On June 17, 2020, the National Assembly issued Enterprise Law No. 59/2020/QH14 (“Law on Enterprises 2020”), replacing the Law on Enterprises 2014, effective from January 1, 2021. Some notable points in the new Law are as follows:
- Adding more entities prohibited from establishing and managing enterprises
In detail, the 2020 Law on Enterprises is supplemented with more entities prohibited from establishing and managing enterprises, including:
- Persons who have cognitive and behavioral difficulties;
- Police workers serving in agencies and units of the People’s Police of Vietnam (except for those who are appointed as authorized representatives to manage the State’s contributed capital at enterprises);
- Entities which are legal commercial persons prohibited from business and operation in certain particular sectors prescribed in the Penal Code.
- Abolishing regulations regarding notification of corporate stamp specimens before use.
The Law sets forth regulations on corporate stamps as follows:
- Corporate stamps comprise those that may be engraved by stamp carving service businesses or those that exist in the form of digital signatures prescribed in the law on electronic transactions.
- Enterprises may, on their own initiative, decide on the type of their corporate stamp, quantity of their corporate stamps and information shown on stamps of their own, branches or representative offices and other affiliates.
- Handling and custody or storage of corporate stamps must conform to regulations included in charters of enterprises holding corporate stamps or rules adopted by enterprises holding corporate stamps themselves, their branches, representative offices or other affiliates. Enterprises must use their corporate stamps in transactions required by law.
This means that, in comparison with regulations on corporate stamps enshrined in the 2014 Law on Enterprises, the newly-adopted Law invalidates the regulation: “Before use of corporate stamps, enterprises are obligated to inform business registries of their corporate stamp specimens so that they are publicly posted on the National Corporate Registration Portal”.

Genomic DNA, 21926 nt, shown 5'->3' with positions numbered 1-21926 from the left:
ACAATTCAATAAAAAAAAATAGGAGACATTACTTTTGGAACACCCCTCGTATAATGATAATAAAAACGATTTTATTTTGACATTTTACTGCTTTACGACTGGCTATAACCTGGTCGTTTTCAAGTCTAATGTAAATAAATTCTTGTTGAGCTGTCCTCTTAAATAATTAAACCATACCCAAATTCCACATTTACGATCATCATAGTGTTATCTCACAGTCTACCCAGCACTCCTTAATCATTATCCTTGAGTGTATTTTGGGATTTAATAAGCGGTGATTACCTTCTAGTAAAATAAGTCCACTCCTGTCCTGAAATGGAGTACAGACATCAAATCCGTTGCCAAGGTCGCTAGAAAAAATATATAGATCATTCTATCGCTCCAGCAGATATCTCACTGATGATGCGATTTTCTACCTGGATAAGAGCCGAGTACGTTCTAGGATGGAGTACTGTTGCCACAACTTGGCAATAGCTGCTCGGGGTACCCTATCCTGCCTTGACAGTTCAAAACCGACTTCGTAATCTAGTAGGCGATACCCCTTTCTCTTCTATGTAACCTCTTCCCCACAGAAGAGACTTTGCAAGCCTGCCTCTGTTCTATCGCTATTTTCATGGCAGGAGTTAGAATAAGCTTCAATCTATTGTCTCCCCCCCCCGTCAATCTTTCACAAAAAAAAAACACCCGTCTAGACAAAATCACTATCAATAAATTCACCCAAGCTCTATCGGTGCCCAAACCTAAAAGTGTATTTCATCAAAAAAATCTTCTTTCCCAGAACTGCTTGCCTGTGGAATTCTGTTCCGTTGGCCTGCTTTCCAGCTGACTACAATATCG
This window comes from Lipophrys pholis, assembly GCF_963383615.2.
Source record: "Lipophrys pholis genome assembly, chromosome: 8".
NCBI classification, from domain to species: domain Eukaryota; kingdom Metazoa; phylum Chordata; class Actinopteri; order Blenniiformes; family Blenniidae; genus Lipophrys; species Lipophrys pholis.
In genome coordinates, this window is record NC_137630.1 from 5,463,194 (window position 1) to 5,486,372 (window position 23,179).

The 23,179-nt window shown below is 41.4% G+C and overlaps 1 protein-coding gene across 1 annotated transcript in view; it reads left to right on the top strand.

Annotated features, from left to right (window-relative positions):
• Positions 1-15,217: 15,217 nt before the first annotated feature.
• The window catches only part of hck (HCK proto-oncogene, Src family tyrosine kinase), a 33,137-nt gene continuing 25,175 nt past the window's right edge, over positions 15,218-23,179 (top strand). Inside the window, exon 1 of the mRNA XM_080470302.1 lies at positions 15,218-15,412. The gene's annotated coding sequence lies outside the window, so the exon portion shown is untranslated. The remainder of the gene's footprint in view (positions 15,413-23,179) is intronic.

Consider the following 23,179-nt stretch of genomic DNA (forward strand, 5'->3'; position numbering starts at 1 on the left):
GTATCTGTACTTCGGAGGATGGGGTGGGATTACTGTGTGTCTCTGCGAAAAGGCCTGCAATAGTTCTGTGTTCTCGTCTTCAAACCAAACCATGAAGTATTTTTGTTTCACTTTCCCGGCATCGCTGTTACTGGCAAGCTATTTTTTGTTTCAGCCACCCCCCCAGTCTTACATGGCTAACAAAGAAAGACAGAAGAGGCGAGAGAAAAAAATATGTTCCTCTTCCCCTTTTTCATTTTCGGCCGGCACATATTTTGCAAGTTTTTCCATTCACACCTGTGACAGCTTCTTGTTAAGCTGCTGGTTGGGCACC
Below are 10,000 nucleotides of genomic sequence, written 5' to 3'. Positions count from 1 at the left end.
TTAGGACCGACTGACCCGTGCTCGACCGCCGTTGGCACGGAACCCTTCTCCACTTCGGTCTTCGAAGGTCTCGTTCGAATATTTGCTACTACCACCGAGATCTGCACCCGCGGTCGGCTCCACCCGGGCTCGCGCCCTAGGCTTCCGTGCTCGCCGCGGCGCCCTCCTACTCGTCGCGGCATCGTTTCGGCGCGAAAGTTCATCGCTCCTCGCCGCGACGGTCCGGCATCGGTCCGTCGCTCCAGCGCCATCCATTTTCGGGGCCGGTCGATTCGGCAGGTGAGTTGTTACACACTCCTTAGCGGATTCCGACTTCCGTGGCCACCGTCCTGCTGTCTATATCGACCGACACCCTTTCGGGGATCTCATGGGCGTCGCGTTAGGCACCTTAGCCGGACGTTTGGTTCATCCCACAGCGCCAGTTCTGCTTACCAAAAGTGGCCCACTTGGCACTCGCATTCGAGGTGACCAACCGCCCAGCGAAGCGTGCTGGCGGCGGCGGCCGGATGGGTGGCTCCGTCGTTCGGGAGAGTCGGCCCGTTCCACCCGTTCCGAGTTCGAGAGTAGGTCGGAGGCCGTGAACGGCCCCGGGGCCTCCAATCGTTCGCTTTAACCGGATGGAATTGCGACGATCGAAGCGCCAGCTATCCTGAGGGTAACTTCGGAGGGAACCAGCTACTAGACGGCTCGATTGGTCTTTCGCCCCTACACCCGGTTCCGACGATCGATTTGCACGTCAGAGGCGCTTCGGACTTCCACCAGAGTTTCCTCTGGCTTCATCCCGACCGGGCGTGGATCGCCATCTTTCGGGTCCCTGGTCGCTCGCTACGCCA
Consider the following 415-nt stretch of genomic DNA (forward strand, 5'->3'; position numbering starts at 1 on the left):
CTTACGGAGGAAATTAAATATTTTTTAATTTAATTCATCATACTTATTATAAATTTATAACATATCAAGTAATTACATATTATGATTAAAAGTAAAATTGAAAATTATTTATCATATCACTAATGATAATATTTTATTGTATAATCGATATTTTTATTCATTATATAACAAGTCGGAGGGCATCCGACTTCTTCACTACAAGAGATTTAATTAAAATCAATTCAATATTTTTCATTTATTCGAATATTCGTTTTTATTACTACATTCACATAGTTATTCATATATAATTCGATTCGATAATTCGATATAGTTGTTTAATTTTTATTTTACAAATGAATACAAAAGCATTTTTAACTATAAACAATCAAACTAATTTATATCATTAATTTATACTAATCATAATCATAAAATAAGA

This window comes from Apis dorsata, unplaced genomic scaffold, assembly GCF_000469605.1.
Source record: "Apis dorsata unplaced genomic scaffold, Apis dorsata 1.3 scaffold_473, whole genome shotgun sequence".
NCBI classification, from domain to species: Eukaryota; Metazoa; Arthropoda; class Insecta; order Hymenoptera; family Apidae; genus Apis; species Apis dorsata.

- Shortening time limit for prior notice of temporary business suspension from 2021
As prescribed in Clause 1 of Article 200 in the 2014 Law on Enterprises, No later than 15 days before their business suspension or resumption, enterprises may suspend their business, but must inform business registries in writing of the start date and the duration of their business suspension or the deadline for their business resumption. This regulation applies in case the notifying enterprise resumes its business before the notified duration of business suspension.
However, upon the entry into force of 2020 Law on Enterprises, time limit for prior notice of temporary business suspension will be reduced. This is covered in the regulation included in this Law under which, not later than 3 working days before their temporary business suspension or resumption, enterprises are obliged to inform business registries in writing of the date of their business suspension or resumption before the notified duration.
This means that the time limit for prior notification of temporary business suspension will be shortened from the maximum of 15 to 3 working days.
- Adding more application requirements for registration for inception of limited liability companies and joint stock companies
Compared to the Enterprise Law 2014, the 2020 Law on Enterprises sets out regulations under which application documentation for registration for inception of limited liability companies (Article 21) or joint stock companies (Article 22) must include copies of legal documents of legal representatives which are similar to those of members of limited liability companies and founding shareholders of joint stock companies.
- Imposing an additional regulation regarding non-voting depository receipts
Compared to the 2014 Law on Enterprises, the 2020 Law on Enterprises includes an additional regulation on regarding non-voting depository receipts as follows:
Ordinary shares used as underlying assets for issuing non-voting depository certificates are referred to as underlying ordinary shares. Non-voting depository certificates have economic benefits and obligations corresponding to underlying ordinary shares, except voting rights.
The Government will regulate non-voting depository receipts.
- Imposing the exception regulation on business closure occurring due to revocation of enterprise registration certificates